Recognising safety critical events in real traffic: Can automatic video processing be used to improve naturalistic data analyses?
Journal article, 2013
New trends in research on traffic accidents include Naturalistic Driving Studies (NDS). NDS are based on large scale data collection of driver, vehicle, and environment information in real traffic. NDS datasets have proven to be extremely valuable for the analysis of safety critical events such as crashes and near crashes. However, finding safety critical events in NDS data is often difficult and time consuming. Safety critical events are currently identified using kinematic triggers, e.g. searching for deceleration below a certain threshold signifying harsh braking. Due to the low sensitivity and specificity of this filtering procedure, manual review of video data is currently necessary to decide whether the events identified by the triggers are actually safety critical. Such reviewing procedure is based on subjective decisions, is expensive and time consuming, and often tedious for the analysts. Furthermore, since NDS data is exponentially growing over time, this reviewing procedure may not be viable anymore in the very near future.
This study tested the hypothesis that automatic processing of driver video information could increase the correct classification of safety critical events from kinematic triggers in naturalistic driving data. Review of about 400 video sequences recorded from the events collected by 100 Volvo cars in the euroFOT project, suggested that driver’s individual reaction may be the key to recognize safety critical events. In fact, whether an event is safety critical or not often depends on the individual driver. A few algorithms, able to automatically classify driver reaction from video data, have been compared. The results presented in this paper show that the state of the art subjective review procedures to identify safety critical events from NDS can benefit from automated objective video analysis. In addition, this paper discusses the major challenges in making such a video analysis viable for future NDS. As new NDS projects such as SHRP2 are now providing the equivalent of five years of one vehicle data each day, the development of new methods, such as the one proposed in this paper, which are able to shorten and simplify video analyses are necessary to make such analyses feasible and effective for the ongoing NDS.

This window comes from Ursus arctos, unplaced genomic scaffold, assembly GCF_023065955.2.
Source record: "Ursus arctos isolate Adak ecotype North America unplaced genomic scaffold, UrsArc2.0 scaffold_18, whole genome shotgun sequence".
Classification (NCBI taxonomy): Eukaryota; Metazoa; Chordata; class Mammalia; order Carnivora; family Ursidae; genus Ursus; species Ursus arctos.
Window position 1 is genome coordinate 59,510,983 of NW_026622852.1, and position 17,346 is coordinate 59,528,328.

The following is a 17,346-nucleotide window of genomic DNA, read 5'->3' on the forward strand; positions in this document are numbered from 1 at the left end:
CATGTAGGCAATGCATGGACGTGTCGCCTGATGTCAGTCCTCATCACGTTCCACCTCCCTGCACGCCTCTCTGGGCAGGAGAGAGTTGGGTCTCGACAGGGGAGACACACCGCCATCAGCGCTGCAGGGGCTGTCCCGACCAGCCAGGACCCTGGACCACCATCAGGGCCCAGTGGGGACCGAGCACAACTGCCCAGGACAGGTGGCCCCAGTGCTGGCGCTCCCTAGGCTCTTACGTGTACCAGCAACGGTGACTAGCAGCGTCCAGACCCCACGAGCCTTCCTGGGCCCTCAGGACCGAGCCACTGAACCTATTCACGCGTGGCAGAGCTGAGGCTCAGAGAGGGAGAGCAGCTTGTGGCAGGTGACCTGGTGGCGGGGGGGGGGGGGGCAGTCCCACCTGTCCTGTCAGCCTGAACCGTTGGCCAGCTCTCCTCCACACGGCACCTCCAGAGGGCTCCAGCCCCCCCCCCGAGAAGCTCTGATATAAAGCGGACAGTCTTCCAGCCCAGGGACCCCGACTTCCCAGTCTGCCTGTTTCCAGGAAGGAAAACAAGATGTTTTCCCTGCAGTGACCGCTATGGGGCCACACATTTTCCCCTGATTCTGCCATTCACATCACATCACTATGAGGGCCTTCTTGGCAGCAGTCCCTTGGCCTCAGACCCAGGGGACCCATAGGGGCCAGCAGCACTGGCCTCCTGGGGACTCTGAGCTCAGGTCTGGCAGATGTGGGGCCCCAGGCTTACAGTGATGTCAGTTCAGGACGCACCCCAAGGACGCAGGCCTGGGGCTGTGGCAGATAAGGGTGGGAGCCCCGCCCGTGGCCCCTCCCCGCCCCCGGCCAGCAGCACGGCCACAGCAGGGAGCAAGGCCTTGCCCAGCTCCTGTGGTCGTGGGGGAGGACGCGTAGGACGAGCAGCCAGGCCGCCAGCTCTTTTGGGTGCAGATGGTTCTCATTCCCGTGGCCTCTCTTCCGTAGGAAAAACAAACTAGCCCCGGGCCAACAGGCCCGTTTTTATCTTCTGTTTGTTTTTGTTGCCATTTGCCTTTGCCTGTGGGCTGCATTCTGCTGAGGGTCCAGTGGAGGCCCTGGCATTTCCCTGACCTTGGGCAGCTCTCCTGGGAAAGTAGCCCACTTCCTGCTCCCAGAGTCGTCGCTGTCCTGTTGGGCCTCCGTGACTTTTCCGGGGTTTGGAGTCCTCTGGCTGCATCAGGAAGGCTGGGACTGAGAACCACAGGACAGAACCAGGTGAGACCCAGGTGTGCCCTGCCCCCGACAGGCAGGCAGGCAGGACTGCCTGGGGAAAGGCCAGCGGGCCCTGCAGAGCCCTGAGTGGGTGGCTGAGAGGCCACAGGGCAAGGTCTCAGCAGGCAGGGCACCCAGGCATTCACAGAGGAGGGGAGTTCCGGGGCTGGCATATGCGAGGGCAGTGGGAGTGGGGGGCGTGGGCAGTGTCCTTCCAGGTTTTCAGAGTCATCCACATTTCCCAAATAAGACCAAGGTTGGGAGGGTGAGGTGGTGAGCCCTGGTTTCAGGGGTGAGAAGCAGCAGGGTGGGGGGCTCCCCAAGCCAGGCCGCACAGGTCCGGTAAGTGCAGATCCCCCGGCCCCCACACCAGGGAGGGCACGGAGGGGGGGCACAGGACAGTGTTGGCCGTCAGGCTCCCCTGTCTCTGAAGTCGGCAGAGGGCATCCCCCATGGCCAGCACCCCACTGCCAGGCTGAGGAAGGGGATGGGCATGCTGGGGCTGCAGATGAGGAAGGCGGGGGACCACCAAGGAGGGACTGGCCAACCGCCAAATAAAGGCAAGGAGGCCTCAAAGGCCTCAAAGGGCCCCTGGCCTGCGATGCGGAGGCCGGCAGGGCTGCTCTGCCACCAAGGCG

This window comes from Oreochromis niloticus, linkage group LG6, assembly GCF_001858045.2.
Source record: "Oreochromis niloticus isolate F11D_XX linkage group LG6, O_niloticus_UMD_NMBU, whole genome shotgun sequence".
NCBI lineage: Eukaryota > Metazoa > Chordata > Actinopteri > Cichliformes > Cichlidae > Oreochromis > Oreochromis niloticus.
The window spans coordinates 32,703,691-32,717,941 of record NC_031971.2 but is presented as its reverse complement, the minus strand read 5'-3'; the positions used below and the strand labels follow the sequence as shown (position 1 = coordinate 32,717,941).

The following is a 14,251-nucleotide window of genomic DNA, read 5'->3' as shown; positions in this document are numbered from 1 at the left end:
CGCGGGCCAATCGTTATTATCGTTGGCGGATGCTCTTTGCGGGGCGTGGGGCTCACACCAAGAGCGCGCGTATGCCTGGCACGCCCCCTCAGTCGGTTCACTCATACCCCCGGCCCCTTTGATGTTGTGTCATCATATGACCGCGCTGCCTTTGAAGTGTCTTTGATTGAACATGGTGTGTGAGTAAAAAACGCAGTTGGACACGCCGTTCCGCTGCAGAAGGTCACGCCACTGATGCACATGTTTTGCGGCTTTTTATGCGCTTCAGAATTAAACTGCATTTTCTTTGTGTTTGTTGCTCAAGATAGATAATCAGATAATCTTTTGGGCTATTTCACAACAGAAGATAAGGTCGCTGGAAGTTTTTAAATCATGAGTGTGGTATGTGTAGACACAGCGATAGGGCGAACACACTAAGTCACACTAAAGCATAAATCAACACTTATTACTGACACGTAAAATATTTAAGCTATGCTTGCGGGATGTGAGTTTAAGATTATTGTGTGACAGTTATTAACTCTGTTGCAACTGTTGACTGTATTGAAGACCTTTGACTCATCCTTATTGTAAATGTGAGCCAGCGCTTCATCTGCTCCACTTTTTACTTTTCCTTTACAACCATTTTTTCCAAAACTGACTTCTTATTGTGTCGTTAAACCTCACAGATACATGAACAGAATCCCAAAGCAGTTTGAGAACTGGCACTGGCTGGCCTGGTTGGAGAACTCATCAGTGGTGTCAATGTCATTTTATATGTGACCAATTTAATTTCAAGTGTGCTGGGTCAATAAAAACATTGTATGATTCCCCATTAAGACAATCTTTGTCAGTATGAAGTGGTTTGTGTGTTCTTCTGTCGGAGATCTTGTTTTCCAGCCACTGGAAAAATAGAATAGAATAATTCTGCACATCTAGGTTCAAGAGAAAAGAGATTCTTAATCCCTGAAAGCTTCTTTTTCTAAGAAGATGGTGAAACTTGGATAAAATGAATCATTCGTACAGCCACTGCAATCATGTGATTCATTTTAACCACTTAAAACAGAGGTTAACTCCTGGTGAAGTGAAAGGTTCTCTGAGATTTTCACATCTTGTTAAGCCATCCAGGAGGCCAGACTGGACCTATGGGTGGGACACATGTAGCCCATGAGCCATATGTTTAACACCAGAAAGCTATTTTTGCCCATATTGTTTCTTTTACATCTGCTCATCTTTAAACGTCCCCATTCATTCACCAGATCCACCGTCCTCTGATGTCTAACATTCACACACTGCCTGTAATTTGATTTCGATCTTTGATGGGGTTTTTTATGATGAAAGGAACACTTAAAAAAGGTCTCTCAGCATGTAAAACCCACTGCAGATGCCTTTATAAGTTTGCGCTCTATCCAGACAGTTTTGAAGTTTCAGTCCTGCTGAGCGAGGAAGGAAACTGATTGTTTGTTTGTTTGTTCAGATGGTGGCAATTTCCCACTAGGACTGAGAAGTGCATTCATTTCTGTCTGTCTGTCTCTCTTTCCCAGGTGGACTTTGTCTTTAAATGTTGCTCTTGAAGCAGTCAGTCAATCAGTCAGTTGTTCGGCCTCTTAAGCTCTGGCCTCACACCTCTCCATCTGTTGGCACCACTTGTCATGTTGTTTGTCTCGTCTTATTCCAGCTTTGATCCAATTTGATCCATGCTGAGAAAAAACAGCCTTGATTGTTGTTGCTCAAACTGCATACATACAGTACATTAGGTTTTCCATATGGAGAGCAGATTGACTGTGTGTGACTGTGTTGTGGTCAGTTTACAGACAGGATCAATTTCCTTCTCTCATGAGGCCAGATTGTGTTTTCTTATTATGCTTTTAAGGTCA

Naturalistic data analysis